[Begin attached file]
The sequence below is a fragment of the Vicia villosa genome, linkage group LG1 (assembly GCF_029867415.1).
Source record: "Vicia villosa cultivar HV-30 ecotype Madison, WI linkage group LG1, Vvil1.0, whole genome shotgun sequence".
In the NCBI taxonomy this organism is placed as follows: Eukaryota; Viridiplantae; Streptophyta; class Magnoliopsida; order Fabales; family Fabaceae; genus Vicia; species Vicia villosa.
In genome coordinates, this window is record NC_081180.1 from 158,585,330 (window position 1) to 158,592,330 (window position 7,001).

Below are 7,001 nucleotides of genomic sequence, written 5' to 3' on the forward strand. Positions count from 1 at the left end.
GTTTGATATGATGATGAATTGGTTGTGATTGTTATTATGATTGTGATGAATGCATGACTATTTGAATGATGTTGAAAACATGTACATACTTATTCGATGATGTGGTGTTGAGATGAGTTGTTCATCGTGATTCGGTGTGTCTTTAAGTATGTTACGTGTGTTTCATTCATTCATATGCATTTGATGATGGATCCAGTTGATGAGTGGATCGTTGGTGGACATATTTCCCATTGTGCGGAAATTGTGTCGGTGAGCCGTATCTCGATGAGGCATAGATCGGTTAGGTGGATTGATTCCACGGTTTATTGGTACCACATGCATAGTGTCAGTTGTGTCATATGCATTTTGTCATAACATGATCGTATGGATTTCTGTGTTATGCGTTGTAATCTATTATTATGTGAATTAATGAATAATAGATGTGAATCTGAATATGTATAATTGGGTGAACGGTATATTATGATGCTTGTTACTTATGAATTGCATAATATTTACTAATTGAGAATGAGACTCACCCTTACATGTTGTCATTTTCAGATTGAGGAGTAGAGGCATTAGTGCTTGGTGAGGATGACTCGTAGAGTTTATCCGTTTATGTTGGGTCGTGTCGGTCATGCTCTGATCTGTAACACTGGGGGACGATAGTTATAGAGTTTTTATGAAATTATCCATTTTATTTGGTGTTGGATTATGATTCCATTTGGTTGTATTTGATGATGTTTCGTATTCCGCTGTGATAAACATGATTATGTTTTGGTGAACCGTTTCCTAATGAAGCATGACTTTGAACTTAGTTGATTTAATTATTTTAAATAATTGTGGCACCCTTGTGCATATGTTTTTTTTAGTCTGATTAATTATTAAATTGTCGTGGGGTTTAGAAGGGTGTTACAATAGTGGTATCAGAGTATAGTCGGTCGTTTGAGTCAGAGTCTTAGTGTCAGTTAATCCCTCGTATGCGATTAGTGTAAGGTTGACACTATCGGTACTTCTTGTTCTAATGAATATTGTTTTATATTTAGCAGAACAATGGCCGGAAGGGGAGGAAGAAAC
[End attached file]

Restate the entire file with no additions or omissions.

The sequence below is a fragment of the Vicia villosa genome, linkage group LG1 (assembly GCF_029867415.1).
Source record: "Vicia villosa cultivar HV-30 ecotype Madison, WI linkage group LG1, Vvil1.0, whole genome shotgun sequence".
In the NCBI taxonomy this organism is placed as follows: Eukaryota; Viridiplantae; Streptophyta; class Magnoliopsida; order Fabales; family Fabaceae; genus Vicia; species Vicia villosa.
In genome coordinates, this window is record NC_081180.1 from 158,585,330 (window position 1) to 158,592,330 (window position 7,001).

Below are 7,001 nucleotides of genomic sequence, written 5' to 3' on the forward strand. Positions count from 1 at the left end.
GTTTGATATGATGATGAATTGGTTGTGATTGTTATTATGATTGTGATGAATGCATGACTATTTGAATGATGTTGAAAACATGTACATACTTATTCGATGATGTGGTGTTGAGATGAGTTGTTCATCGTGATTCGGTGTGTCTTTAAGTATGTTACGTGTGTTTCATTCATTCATATGCATTTGATGATGGATCCAGTTGATGAGTGGATCGTTGGTGGACATATTTCCCATTGTGCGGAAATTGTGTCGGTGAGCCGTATCTCGATGAGGCATAGATCGGTTAGGTGGATTGATTCCACGGTTTATTGGTACCACATGCATAGTGTCAGTTGTGTCATATGCATTTTGTCATAACATGATCGTATGGATTTCTGTGTTATGCGTTGTAATCTATTATTATGTGAATTAATGAATAATAGATGTGAATCTGAATATGTATAATTGGGTGAACGGTATATTATGATGCTTGTTACTTATGAATTGCATAATATTTACTAATTGAGAATGAGACTCACCCTTACATGTTGTCATTTTCAGATTGAGGAGTAGAGGCATTAGTGCTTGGTGAGGATGACTCGTAGAGTTTATCCGTTTATGTTGGGTCGTGTCGGTCATGCTCTGATCTGTAACACTGGGGGACGATAGTTATAGAGTTTTTATGAAATTATCCATTTTATTTGGTGTTGGATTATGATTCCATTTGGTTGTATTTGATGATGTTTCGTATTCCGCTGTGATAAACATGATTATGTTTTGGTGAACCGTTTCCTAATGAAGCATGACTTTGAACTTAGTTGATTTAATTATTTTAAATAATTGTGGCACCCTTGTGCATATGTTTTTTTTAGTCTGATTAATTATTAAATTGTCGTGGGGTTTAGAAGGGTGTTACAATAGTGGTATCAGAGTATAGTCGGTCGTTTGAGTCAGAGTCTTAGTGTCAGTTAATCCCTCGTATGCGATTAGTGTAAGGTTGACACTATCGGTACTTCTTGTTCTAATGAATATTGTTTTATATTTAGCAGAACAATGGCCGGAAGGGGAGGAAGAAAC